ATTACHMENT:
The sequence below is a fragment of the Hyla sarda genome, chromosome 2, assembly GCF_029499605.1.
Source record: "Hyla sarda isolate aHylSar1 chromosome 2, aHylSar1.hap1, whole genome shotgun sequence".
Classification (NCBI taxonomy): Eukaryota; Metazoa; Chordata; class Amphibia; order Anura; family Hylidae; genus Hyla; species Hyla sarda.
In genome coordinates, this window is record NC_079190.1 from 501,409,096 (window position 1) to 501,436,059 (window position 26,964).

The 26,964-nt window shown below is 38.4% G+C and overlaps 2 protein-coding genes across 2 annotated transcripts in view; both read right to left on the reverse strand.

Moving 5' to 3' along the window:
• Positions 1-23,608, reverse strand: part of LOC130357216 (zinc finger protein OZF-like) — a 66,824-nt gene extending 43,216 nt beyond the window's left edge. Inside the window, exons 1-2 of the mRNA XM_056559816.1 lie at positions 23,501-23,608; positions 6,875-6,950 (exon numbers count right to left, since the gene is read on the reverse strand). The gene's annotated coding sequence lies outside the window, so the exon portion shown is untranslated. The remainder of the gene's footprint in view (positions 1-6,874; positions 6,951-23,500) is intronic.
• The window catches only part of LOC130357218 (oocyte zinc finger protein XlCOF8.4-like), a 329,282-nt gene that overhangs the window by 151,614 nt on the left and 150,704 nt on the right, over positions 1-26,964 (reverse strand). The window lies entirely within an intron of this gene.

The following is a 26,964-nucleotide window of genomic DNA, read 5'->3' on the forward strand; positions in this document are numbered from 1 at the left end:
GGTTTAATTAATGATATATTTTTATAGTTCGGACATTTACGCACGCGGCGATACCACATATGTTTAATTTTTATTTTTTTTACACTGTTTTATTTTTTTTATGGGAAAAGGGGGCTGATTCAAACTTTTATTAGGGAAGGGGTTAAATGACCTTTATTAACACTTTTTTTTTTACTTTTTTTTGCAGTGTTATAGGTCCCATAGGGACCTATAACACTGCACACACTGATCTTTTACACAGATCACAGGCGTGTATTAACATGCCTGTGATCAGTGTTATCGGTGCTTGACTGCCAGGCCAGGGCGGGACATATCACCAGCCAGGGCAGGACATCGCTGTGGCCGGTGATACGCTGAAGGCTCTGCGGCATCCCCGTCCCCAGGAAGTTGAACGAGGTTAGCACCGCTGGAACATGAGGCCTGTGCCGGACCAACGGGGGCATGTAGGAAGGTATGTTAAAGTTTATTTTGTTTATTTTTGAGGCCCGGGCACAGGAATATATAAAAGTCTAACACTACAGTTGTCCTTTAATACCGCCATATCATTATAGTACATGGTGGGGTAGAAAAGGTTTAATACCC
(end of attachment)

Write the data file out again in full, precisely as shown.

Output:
The sequence below is a fragment of the Hyla sarda genome, chromosome 2, assembly GCF_029499605.1.
Source record: "Hyla sarda isolate aHylSar1 chromosome 2, aHylSar1.hap1, whole genome shotgun sequence".
Classification (NCBI taxonomy): Eukaryota; Metazoa; Chordata; class Amphibia; order Anura; family Hylidae; genus Hyla; species Hyla sarda.
In genome coordinates, this window is record NC_079190.1 from 501,409,096 (window position 1) to 501,436,059 (window position 26,964).

The 26,964-nt window shown below is 38.4% G+C and overlaps 2 protein-coding genes across 2 annotated transcripts in view; both read right to left on the reverse strand.

Moving 5' to 3' along the window:
• Positions 1-23,608, reverse strand: part of LOC130357216 (zinc finger protein OZF-like) — a 66,824-nt gene extending 43,216 nt beyond the window's left edge. Inside the window, exons 1-2 of the mRNA XM_056559816.1 lie at positions 23,501-23,608; positions 6,875-6,950 (exon numbers count right to left, since the gene is read on the reverse strand). The gene's annotated coding sequence lies outside the window, so the exon portion shown is untranslated. The remainder of the gene's footprint in view (positions 1-6,874; positions 6,951-23,500) is intronic.
• The window catches only part of LOC130357218 (oocyte zinc finger protein XlCOF8.4-like), a 329,282-nt gene that overhangs the window by 151,614 nt on the left and 150,704 nt on the right, over positions 1-26,964 (reverse strand). The window lies entirely within an intron of this gene.

The following is a 26,964-nucleotide window of genomic DNA, read 5'->3' on the forward strand; positions in this document are numbered from 1 at the left end:
GGTTTAATTAATGATATATTTTTATAGTTCGGACATTTACGCACGCGGCGATACCACATATGTTTAATTTTTATTTTTTTTACACTGTTTTATTTTTTTTATGGGAAAAGGGGGCTGATTCAAACTTTTATTAGGGAAGGGGTTAAATGACCTTTATTAACACTTTTTTTTTTACTTTTTTTTGCAGTGTTATAGGTCCCATAGGGACCTATAACACTGCACACACTGATCTTTTACACAGATCACAGGCGTGTATTAACATGCCTGTGATCAGTGTTATCGGTGCTTGACTGCCAGGCCAGGGCGGGACATATCACCAGCCAGGGCAGGACATCGCTGTGGCCGGTGATACGCTGAAGGCTCTGCGGCATCCCCGTCCCCAGGAAGTTGAACGAGGTTAGCACCGCTGGAACATGAGGCCTGTGCCGGACCAACGGGGGCATGTAGGAAGGTATGTTAAAGTTTATTTTGTTTATTTTTGAGGCCCGGGCACAGGAATATATAAAAGTCTAACACTACAGTTGTCCTTTAATACCGCCATATCATTATAGTACATGGTGGGGTAGAAAAGGTTTAATACCC